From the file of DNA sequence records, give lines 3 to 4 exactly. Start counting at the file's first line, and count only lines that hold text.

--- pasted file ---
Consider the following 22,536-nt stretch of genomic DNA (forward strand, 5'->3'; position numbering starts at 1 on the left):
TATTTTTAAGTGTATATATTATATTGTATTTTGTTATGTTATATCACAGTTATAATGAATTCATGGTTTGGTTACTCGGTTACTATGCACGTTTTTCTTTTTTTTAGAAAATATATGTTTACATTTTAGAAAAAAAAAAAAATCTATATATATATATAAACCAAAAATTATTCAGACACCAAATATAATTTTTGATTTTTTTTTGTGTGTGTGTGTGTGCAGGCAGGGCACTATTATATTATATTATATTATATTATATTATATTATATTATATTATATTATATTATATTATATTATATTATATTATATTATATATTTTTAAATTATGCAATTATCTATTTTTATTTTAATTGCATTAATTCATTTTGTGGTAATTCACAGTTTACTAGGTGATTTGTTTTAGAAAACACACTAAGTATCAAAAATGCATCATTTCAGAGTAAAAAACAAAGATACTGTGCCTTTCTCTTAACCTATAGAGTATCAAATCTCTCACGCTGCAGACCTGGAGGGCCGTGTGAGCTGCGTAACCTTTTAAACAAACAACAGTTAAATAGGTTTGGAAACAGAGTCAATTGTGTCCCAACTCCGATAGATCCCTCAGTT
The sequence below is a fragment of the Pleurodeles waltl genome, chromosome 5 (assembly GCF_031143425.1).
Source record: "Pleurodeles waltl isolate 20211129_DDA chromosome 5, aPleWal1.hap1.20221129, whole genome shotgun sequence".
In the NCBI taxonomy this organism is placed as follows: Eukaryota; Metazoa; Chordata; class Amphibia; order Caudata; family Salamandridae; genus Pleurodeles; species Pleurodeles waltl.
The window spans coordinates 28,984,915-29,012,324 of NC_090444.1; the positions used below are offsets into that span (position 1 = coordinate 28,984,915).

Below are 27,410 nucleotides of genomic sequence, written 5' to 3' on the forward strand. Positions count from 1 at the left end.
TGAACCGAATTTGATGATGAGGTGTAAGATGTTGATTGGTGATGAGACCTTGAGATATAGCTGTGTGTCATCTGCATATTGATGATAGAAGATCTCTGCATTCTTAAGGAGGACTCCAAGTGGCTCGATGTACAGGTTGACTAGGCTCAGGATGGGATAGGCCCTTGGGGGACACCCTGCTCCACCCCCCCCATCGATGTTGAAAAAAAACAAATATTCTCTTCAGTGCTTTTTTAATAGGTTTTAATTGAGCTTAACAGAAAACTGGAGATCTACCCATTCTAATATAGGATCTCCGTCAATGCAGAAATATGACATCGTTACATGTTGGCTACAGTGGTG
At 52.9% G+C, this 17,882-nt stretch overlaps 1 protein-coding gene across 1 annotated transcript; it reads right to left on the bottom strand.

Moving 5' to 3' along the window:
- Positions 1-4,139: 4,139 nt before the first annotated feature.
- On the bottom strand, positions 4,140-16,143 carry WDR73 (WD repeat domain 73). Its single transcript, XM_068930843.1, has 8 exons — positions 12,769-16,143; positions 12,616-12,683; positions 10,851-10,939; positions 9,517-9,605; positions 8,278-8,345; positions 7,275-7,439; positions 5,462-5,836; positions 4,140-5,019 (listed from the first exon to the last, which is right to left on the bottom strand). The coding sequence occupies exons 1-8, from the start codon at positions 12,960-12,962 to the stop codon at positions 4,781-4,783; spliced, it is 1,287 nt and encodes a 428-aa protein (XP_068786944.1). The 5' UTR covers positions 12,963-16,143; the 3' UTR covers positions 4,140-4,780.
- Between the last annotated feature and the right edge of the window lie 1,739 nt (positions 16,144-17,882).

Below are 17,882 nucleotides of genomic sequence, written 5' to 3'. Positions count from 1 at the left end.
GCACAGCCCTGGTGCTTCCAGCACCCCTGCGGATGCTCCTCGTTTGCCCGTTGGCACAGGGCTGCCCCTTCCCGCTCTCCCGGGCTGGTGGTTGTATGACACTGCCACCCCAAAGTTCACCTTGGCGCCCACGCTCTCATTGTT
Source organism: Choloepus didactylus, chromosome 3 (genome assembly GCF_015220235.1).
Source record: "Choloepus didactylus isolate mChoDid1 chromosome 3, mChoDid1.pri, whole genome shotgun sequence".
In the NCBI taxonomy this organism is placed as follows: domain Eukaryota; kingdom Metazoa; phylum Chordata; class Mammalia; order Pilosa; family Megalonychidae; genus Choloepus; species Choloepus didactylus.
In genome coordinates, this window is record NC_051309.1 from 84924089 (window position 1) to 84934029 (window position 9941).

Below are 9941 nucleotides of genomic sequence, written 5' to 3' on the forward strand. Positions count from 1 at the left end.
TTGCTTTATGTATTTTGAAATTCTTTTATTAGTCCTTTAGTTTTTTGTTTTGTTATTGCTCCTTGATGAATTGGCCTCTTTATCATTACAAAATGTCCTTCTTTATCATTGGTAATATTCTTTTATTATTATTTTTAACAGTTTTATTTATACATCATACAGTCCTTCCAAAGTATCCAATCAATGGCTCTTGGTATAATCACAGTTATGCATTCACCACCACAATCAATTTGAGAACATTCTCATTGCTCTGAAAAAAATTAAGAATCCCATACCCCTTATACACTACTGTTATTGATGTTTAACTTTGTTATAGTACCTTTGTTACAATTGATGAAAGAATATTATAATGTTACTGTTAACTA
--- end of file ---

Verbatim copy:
The sequence below is a fragment of the Pleurodeles waltl genome, chromosome 5 (assembly GCF_031143425.1).
Source record: "Pleurodeles waltl isolate 20211129_DDA chromosome 5, aPleWal1.hap1.20221129, whole genome shotgun sequence".